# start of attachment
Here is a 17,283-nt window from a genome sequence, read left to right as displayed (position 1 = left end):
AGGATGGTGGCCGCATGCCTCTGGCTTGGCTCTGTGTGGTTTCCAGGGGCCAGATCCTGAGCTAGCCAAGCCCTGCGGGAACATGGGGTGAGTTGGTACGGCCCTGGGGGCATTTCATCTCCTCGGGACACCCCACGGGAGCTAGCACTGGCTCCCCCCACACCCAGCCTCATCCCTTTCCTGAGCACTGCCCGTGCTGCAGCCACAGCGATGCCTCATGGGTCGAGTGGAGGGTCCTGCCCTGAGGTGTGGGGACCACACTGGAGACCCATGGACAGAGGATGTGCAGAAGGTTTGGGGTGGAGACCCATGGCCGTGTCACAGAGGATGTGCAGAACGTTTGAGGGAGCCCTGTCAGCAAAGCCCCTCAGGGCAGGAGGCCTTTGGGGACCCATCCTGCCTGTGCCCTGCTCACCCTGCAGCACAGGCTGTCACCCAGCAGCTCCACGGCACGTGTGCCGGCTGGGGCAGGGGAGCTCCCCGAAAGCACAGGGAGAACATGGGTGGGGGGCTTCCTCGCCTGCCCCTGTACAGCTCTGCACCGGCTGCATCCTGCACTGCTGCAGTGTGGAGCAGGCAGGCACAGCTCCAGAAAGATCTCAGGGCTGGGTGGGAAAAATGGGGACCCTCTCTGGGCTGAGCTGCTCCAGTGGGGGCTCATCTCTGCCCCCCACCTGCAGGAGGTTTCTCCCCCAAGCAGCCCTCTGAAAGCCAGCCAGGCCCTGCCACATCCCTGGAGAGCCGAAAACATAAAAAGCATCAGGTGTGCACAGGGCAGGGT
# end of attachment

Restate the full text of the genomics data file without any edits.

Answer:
Here is a 17,283-nt window from a genome sequence, read left to right as displayed (position 1 = left end):
AGGATGGTGGCCGCATGCCTCTGGCTTGGCTCTGTGTGGTTTCCAGGGGCCAGATCCTGAGCTAGCCAAGCCCTGCGGGAACATGGGGTGAGTTGGTACGGCCCTGGGGGCATTTCATCTCCTCGGGACACCCCACGGGAGCTAGCACTGGCTCCCCCCACACCCAGCCTCATCCCTTTCCTGAGCACTGCCCGTGCTGCAGCCACAGCGATGCCTCATGGGTCGAGTGGAGGGTCCTGCCCTGAGGTGTGGGGACCACACTGGAGACCCATGGACAGAGGATGTGCAGAAGGTTTGGGGTGGAGACCCATGGCCGTGTCACAGAGGATGTGCAGAACGTTTGAGGGAGCCCTGTCAGCAAAGCCCCTCAGGGCAGGAGGCCTTTGGGGACCCATCCTGCCTGTGCCCTGCTCACCCTGCAGCACAGGCTGTCACCCAGCAGCTCCACGGCACGTGTGCCGGCTGGGGCAGGGGAGCTCCCCGAAAGCACAGGGAGAACATGGGTGGGGGGCTTCCTCGCCTGCCCCTGTACAGCTCTGCACCGGCTGCATCCTGCACTGCTGCAGTGTGGAGCAGGCAGGCACAGCTCCAGAAAGATCTCAGGGCTGGGTGGGAAAAATGGGGACCCTCTCTGGGCTGAGCTGCTCCAGTGGGGGCTCATCTCTGCCCCCCACCTGCAGGAGGTTTCTCCCCCAAGCAGCCCTCTGAAAGCCAGCCAGGCCCTGCCACATCCCTGGAGAGCCGAAAACATAAAAAGCATCAGGTGTGCACAGGGCAGGGT